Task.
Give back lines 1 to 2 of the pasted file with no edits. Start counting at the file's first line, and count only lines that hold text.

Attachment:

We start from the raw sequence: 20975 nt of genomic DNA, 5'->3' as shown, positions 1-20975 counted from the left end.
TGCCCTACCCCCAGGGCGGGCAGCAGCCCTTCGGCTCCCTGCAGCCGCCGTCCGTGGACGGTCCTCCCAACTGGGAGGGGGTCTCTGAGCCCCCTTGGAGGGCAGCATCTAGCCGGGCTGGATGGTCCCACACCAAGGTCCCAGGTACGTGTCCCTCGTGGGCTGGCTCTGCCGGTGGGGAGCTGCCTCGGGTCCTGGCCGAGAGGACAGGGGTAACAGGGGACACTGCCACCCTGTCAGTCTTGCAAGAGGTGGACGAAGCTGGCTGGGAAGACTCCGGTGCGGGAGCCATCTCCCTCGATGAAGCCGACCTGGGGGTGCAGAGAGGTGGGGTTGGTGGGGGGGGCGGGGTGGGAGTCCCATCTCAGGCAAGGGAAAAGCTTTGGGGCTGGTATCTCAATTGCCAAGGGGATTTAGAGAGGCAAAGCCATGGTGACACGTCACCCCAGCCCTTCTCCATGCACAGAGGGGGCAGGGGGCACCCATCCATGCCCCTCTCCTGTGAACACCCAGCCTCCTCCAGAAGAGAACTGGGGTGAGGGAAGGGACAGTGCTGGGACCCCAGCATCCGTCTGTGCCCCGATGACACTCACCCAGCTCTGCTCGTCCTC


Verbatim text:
We start from the raw sequence: 20975 nt of genomic DNA, 5'->3' as shown, positions 1-20975 counted from the left end.
TGCCCTACCCCCAGGGCGGGCAGCAGCCCTTCGGCTCCCTGCAGCCGCCGTCCGTGGACGGTCCTCCCAACTGGGAGGGGGTCTCTGAGCCCCCTTGGAGGGCAGCATCTAGCCGGGCTGGATGGTCCCACACCAAGGTCCCAGGTACGTGTCCCTCGTGGGCTGGCTCTGCCGGTGGGGAGCTGCCTCGGGTCCTGGCCGAGAGGACAGGGGTAACAGGGGACACTGCCACCCTGTCAGTCTTGCAAGAGGTGGACGAAGCTGGCTGGGAAGACTCCGGTGCGGGAGCCATCTCCCTCGATGAAGCCGACCTGGGGGTGCAGAGAGGTGGGGTTGGTGGGGGGGGCGGGGTGGGAGTCCCATCTCAGGCAAGGGAAAAGCTTTGGGGCTGGTATCTCAATTGCCAAGGGGATTTAGAGAGGCAAAGCCATGGTGACACGTCACCCCAGCCCTTCTCCATGCACAGAGGGGGCAGGGGGCACCCATCCATGCCCCTCTCCTGTGAACACCCAGCCTCCTCCAGAAGAGAACTGGGGTGAGGGAAGGGACAGTGCTGGGACCCCAGCATCCGTCTGTGCCCCGATGACACTCACCCAGCTCTGCTCGTCCTC